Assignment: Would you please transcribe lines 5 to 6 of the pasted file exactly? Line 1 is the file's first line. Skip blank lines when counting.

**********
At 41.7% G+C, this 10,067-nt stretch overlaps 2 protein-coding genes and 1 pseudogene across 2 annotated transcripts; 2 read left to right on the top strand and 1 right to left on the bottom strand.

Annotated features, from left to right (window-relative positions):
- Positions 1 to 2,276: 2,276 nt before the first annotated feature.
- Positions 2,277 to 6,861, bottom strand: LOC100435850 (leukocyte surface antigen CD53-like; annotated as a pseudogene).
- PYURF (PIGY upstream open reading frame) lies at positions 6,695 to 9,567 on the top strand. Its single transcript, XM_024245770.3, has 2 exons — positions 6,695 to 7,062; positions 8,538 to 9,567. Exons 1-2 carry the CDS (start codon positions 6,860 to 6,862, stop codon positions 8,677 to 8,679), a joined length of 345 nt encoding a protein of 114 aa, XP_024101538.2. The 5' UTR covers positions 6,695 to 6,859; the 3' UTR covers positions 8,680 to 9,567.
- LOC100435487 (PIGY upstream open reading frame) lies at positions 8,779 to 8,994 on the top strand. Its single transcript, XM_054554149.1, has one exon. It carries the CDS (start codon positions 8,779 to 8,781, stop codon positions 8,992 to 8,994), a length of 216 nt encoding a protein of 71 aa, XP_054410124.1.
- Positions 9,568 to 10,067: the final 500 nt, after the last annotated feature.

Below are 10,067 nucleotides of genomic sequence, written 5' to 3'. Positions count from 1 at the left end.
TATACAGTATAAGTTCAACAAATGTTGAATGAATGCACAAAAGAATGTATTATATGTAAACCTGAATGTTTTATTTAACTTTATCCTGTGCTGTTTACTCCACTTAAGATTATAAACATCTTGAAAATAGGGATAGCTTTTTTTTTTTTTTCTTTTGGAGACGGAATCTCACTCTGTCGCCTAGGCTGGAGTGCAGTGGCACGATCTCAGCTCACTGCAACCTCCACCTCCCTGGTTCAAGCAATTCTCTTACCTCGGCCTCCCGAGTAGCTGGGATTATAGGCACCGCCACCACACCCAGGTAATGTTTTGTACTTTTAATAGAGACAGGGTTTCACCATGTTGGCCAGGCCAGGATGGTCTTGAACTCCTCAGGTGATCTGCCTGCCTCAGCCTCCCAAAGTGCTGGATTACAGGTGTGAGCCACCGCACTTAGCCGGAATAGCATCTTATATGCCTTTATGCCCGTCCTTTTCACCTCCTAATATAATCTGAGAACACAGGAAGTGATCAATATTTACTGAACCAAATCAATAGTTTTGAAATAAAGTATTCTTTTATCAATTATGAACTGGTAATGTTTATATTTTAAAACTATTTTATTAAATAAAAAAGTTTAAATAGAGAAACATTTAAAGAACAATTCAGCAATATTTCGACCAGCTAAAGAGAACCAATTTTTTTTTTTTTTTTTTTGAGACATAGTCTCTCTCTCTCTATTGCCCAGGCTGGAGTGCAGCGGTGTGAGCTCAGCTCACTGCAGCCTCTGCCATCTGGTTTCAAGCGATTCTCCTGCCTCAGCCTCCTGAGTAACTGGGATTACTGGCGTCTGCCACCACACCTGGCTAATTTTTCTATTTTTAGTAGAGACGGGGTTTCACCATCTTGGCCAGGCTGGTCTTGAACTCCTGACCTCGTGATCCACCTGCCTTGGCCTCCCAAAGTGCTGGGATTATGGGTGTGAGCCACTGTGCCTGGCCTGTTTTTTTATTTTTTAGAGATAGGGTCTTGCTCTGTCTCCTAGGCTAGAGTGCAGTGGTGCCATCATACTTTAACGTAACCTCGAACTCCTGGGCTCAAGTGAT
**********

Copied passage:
- PYURF (PIGY upstream open reading frame) lies at positions 6,695 to 9,567 on the top strand. Its single transcript, XM_024245770.3, has 2 exons — positions 6,695 to 7,062; positions 8,538 to 9,567. Exons 1-2 carry the CDS (start codon positions 6,860 to 6,862, stop codon positions 8,677 to 8,679), a joined length of 345 nt encoding a protein of 114 aa, XP_024101538.2. The 5' UTR covers positions 6,695 to 6,859; the 3' UTR covers positions 8,680 to 9,567.
- LOC100435487 (PIGY upstream open reading frame) lies at positions 8,779 to 8,994 on the top strand. Its single transcript, XM_054554149.1, has one exon. It carries the CDS (start codon positions 8,779 to 8,781, stop codon positions 8,992 to 8,994), a length of 216 nt encoding a protein of 71 aa, XP_054410124.1.